zoning(redirected from height zoning)
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The regulation of the uses of property; the density of populations employing those uses; and the kinds,sizes,and proportions of structures that can be erected on property.Zoning was first put into place in New York City in 1916 as a reaction against the construction of the Equitable Building, because its 41-story height cast shadows over neighboring residences and affected people's quality of life.The concept soon caught on and was enacted by nearly every city and town in America as a function of their police power. Today, Houston,Texas, is the only major American city with no zoning regulations at all.
• Acurrent use of property that is no longer permitted after a zoning change may be allowed to continue for some period of time. Purchasers of such properties should make sure the use will still be allowed, if that is important. Purchasers of nearby properties should not make assumptions about zoning merely because of what already exists nearby.
• Zoning variances—permission for nonconforming uses—are typically granted only if it would be a hardship on the property to do otherwise. An economic hardship on the owner is irrelevant. Hardship is usually found only when the property has no other practical use other than the one planned and there is a need in the community for that use.
• Zoning variances, when granted, usually contain some requirements not otherwise demanded of other property owners, including such things as facade renovation of an older building, the necessity for off-street parking, or any number of other demands.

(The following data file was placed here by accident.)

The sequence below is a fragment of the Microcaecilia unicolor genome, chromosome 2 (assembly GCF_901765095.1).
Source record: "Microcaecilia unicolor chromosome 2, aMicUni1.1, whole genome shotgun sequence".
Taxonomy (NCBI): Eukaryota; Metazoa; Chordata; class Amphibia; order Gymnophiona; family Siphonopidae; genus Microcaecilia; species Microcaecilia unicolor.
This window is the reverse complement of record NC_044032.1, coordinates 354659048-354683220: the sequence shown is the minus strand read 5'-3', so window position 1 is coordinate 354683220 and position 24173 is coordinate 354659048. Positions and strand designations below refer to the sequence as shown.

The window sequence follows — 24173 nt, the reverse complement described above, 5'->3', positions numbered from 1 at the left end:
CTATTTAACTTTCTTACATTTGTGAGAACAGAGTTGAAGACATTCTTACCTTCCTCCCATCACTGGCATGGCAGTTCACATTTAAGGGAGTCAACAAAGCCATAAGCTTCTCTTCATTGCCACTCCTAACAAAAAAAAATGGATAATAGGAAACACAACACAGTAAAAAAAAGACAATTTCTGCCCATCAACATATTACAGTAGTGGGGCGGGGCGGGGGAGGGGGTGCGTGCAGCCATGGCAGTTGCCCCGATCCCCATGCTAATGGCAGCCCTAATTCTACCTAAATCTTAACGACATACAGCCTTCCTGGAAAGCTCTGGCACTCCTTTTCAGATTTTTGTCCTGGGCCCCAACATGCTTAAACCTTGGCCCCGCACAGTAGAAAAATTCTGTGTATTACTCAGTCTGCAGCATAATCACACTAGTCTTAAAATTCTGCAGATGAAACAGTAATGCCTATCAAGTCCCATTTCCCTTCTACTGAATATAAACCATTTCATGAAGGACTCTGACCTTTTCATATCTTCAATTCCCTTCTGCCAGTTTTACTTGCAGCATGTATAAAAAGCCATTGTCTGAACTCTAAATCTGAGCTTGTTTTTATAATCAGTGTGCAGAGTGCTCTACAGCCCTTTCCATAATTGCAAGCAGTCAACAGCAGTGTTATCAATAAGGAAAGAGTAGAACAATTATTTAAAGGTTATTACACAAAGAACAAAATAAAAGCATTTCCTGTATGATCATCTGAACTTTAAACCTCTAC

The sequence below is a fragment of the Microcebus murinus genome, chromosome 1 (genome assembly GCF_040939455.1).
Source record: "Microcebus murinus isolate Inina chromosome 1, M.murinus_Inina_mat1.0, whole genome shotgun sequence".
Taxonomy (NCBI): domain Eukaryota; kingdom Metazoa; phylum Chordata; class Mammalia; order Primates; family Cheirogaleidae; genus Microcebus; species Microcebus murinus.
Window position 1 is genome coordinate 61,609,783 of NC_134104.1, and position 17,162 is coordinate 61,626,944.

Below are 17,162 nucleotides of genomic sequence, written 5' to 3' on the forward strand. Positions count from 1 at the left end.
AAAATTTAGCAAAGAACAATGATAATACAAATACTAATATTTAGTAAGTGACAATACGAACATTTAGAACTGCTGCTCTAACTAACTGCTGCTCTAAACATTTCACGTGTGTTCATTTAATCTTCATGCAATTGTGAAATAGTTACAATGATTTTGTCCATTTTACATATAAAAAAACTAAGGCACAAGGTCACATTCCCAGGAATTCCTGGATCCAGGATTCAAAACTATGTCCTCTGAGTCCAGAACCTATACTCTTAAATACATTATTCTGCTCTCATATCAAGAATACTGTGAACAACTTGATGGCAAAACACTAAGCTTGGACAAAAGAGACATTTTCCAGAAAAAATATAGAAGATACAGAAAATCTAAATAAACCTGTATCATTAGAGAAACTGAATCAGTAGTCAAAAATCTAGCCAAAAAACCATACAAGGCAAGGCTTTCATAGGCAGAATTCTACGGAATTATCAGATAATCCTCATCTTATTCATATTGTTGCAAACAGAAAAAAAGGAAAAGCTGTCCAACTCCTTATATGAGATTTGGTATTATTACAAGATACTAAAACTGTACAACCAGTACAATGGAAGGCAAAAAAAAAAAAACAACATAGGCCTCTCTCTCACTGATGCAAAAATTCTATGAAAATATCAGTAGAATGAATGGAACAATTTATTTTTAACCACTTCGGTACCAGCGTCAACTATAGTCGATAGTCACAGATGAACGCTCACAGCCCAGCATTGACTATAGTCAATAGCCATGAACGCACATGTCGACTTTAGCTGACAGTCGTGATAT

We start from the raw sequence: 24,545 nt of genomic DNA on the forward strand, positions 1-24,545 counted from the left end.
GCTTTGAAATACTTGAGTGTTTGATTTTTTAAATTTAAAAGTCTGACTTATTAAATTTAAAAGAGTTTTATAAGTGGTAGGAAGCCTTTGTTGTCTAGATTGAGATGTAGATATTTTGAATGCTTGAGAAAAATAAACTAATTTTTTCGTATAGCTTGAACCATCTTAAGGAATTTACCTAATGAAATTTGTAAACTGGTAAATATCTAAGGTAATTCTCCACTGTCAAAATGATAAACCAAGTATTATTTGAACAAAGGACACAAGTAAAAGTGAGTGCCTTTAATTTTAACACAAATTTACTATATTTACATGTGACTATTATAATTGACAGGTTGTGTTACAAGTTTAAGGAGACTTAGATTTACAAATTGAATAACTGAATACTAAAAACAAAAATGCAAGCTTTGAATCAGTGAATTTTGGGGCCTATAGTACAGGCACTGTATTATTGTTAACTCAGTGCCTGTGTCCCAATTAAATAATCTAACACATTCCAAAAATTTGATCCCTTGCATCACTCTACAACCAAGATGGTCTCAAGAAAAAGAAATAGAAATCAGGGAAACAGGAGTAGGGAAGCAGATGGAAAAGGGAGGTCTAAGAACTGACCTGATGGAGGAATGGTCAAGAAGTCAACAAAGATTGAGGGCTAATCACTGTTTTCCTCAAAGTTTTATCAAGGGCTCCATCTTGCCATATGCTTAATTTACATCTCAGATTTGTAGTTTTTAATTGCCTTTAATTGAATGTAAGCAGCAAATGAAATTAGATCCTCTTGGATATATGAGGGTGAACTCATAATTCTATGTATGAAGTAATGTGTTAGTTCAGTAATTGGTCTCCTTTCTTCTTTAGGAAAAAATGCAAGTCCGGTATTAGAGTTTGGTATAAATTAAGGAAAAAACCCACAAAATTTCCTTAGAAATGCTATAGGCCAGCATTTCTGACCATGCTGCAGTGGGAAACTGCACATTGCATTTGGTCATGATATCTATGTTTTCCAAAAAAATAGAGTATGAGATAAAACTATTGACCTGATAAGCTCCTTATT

• Euclidean zoning, also known as building block zoning, is the most common. It is named for the town of Euclid, Ohio, which provided the test case for Supreme Court review and confirmation as constitutional. Land is divided into specific geographical districts with permitted uses within each type of district. Districts are usually designated R1 for single-family residential, R2 for two-family homes, R3 for multifamily, and so on. Its proponents like the long history of interpretation and the ease of implementation. Its critics say it lacks flexibility and fossilizes outdated theories of land-use planning.
• Performance zoning uses goal-oriented criteria to establish guidelines for the intensity of land use and the impact on infrastructure and on surrounding areas. It employs four major concepts: open-space ratio, impervious surface ratio (roads and parking lots), floor area ratio, and density. Zoning districts have descriptions such as wilderness districts, agricultural districts, and development districts. Proponents like the flexibility, but critics say the system is too complicated.
• Incentive zoning is a rewards-based system that seeks to encourage development to meet a city's needs. The system starts with standard restrictions on building size and height and occupancy densities, and then offers bonuses if developers will include needed amenities such as low-income housing, transit access, or beautification features. By agreeing to the bonus items, the developer may increase the densities or gain other variances.
• Design-based zoning is used in newer mixed-use urban planning models. It concentrates on building design and compatibility in an area rather than specific uses. Zoning districts might be called traditional neighborhood, suburban neighborhood, or transit-oriented development.